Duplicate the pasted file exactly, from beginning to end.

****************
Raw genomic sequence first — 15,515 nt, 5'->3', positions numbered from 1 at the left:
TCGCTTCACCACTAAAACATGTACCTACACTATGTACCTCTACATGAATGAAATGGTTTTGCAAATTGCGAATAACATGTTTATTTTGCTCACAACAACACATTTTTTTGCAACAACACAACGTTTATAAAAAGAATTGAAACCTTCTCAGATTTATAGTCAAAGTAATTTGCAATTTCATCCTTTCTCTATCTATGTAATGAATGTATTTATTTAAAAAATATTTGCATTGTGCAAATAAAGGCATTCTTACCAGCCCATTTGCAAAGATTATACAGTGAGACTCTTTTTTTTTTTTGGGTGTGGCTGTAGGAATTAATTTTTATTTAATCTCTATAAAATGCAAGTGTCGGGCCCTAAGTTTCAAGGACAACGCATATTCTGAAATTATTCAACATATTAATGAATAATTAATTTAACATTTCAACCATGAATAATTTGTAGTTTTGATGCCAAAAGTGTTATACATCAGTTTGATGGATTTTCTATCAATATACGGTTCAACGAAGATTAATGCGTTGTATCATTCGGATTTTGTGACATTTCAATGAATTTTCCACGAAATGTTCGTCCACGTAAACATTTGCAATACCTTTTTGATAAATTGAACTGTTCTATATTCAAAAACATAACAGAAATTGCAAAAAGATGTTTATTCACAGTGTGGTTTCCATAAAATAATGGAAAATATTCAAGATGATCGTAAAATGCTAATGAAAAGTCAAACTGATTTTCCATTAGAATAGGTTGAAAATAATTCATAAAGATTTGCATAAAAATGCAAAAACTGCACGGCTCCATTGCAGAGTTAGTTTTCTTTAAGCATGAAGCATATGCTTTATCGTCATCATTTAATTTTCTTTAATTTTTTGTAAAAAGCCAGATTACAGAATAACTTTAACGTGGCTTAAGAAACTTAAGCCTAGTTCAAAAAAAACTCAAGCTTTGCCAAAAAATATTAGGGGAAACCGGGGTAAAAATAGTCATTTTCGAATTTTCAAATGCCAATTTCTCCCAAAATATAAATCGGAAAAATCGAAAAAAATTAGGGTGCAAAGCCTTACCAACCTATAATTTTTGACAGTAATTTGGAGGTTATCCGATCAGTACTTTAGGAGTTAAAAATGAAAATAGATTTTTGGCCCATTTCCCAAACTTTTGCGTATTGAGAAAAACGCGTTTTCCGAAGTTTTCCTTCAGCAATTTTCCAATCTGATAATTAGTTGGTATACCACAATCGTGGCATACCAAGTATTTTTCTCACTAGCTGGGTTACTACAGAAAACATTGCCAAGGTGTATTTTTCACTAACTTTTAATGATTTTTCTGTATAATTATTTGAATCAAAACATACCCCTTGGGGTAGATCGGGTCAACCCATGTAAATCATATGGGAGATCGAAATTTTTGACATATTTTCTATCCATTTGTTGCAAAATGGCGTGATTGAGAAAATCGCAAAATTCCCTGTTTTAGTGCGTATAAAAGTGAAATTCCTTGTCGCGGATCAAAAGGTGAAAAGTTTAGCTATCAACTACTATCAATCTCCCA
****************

Raw genomic sequence first — 15,515 nt, 5'->3', positions numbered from 1 at the left:
TCGCTTCACCACTAAAACATGTACCTACACTATGTACCTCTACATGAATGAAATGGTTTTGCAAATTGCGAATAACATGTTTATTTTGCTCACAACAACACATTTTTTTGCAACAACACAACGTTTATAAAAAGAATTGAAACCTTCTCAGATTTATAGTCAAAGTAATTTGCAATTTCATCCTTTCTCTATCTATGTAATGAATGTATTTATTTAAAAAATATTTGCATTGTGCAAATAAAGGCATTCTTACCAGCCCATTTGCAAAGATTATACAGTGAGACTCTTTTTTTTTTTTGGGTGTGGCTGTAGGAATTAATTTTTATTTAATCTCTATAAAATGCAAGTGTCGGGCCCTAAGTTTCAAGGACAACGCATATTCTGAAATTATTCAACATATTAATGAATAATTAATTTAACATTTCAACCATGAATAATTTGTAGTTTTGATGCCAAAAGTGTTATACATCAGTTTGATGGATTTTCTATCAATATACGGTTCAACGAAGATTAATGCGTTGTATCATTCGGATTTTGTGACATTTCAATGAATTTTCCACGAAATGTTCGTCCACGTAAACATTTGCAATACCTTTTTGATAAATTGAACTGTTCTATATTCAAAAACATAACAGAAATTGCAAAAAGATGTTTATTCACAGTGTGGTTTCCATAAAATAATGGAAAATATTCAAGATGATCGTAAAATGCTAATGAAAAGTCAAACTGATTTTCCATTAGAATAGGTTGAAAATAATTCATAAAGATTTGCATAAAAATGCAAAAACTGCACGGCTCCATTGCAGAGTTAGTTTTCTTTAAGCATGAAGCATATGCTTTATCGTCATCATTTAATTTTCTTTAATTTTTTGTAAAAAGCCAGATTACAGAATAACTTTAACGTGGCTTAAGAAACTTAAGCCTAGTTCAAAAAAAACTCAAGCTTTGCCAAAAAATATTAGGGGAAACCGGGGTAAAAATAGTCATTTTCGAATTTTCAAATGCCAATTTCTCCCAAAATATAAATCGGAAAAATCGAAAAAAATTAGGGTGCAAAGCCTTACCAACCTATAATTTTTGACAGTAATTTGGAGGTTATCCGATCAGTACTTTAGGAGTTAAAAATGAAAATAGATTTTTGGCCCATTTCCCAAACTTTTGCGTATTGAGAAAAACGCGTTTTCCGAAGTTTTCCTTCAGCAATTTTCCAATCTGATAATTAGTTGGTATACCACAATCGTGGCATACCAAGTATTTTTCTCACTAGCTGGGTTACTACAGAAAACATTGCCAAGGTGTATTTTTCACTAACTTTTAATGATTTTTCTGTATAATTATTTGAATCAAAACATACCCCTTGGGGTAGATCGGGTCAACCCATGTAAATCATATGGGAGATCGAAATTTTTGACATATTTTCTATCCATTTGTTGCAAAATGGCGTGATTGAGAAAATCGCAAAATTCCCTGTTTTAGTGCGTATAAAAGTGAAATTCCTTGTCGCGGATCAAAAGGTGAAAAGTTTAGCTATCAACTACTATCAATCTCCCA